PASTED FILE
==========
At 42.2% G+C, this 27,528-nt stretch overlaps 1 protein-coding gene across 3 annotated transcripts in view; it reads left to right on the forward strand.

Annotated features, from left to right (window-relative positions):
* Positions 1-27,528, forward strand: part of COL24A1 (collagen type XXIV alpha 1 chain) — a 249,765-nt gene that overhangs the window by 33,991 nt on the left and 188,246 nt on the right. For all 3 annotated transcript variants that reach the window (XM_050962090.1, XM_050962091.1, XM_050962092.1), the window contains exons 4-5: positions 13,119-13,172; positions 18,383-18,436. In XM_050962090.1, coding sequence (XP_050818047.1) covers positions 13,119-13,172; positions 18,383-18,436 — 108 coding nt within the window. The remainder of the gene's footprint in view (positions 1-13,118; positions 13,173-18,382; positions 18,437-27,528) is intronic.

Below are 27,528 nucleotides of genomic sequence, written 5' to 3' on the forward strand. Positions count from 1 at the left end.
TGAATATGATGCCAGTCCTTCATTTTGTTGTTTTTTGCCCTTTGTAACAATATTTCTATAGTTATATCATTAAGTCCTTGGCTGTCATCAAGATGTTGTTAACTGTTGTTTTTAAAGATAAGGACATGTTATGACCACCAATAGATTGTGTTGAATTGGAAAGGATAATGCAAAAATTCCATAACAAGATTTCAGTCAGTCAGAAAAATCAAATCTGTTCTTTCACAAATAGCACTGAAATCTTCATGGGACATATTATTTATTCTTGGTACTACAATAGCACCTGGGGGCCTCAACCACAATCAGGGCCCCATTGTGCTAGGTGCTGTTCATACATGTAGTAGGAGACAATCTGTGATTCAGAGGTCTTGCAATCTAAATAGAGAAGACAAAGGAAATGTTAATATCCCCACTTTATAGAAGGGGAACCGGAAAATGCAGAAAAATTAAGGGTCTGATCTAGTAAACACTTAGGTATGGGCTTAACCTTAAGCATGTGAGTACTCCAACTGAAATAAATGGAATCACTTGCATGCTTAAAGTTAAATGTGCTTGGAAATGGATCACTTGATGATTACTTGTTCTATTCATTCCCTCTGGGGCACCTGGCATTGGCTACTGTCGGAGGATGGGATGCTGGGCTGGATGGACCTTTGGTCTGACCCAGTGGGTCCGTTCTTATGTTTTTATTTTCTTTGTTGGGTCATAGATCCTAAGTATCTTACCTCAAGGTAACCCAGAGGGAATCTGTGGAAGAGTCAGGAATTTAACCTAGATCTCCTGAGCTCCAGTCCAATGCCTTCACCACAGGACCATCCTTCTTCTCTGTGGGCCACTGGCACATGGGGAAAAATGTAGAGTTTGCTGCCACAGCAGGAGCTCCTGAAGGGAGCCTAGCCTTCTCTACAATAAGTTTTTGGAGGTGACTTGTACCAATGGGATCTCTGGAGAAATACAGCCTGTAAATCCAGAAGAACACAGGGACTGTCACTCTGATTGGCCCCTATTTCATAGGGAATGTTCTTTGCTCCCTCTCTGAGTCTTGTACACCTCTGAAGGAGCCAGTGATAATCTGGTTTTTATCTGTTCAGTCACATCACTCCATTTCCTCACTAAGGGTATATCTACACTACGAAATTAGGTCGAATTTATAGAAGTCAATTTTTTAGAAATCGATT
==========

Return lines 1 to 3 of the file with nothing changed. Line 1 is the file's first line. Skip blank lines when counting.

At 42.2% G+C, this 27,528-nt stretch overlaps 1 protein-coding gene across 3 annotated transcripts in view; it reads left to right on the forward strand.

Annotated features, from left to right (window-relative positions):
* Positions 1-27,528, forward strand: part of COL24A1 (collagen type XXIV alpha 1 chain) — a 249,765-nt gene that overhangs the window by 33,991 nt on the left and 188,246 nt on the right. For all 3 annotated transcript variants that reach the window (XM_050962090.1, XM_050962091.1, XM_050962092.1), the window contains exons 4-5: positions 13,119-13,172; positions 18,383-18,436. In XM_050962090.1, coding sequence (XP_050818047.1) covers positions 13,119-13,172; positions 18,383-18,436 — 108 coding nt within the window. The remainder of the gene's footprint in view (positions 1-13,118; positions 13,173-18,382; positions 18,437-27,528) is intronic.